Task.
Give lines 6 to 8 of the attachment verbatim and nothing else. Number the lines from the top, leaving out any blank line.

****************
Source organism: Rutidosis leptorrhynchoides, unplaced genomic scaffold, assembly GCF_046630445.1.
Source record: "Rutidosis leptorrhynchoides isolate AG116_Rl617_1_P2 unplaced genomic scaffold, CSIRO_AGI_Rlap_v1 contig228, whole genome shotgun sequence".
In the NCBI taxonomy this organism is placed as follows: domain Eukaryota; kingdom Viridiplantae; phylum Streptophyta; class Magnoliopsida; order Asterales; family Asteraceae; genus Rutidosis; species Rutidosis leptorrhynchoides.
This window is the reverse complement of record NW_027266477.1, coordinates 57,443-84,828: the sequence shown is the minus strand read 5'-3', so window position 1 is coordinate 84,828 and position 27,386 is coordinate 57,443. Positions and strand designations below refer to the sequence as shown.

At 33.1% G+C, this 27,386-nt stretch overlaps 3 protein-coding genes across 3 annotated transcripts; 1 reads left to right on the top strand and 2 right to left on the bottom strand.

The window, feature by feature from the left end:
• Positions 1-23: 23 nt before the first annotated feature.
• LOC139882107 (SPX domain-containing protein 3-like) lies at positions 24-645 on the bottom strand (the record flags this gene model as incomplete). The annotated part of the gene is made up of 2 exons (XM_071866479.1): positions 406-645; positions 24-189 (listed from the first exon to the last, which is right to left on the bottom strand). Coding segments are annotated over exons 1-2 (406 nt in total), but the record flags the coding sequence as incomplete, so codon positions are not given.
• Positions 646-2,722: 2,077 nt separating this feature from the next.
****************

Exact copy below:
The window, feature by feature from the left end:
• Positions 1-23: 23 nt before the first annotated feature.
• LOC139882107 (SPX domain-containing protein 3-like) lies at positions 24-645 on the bottom strand (the record flags this gene model as incomplete). The annotated part of the gene is made up of 2 exons (XM_071866479.1): positions 406-645; positions 24-189 (listed from the first exon to the last, which is right to left on the bottom strand). Coding segments are annotated over exons 1-2 (406 nt in total), but the record flags the coding sequence as incomplete, so codon positions are not given.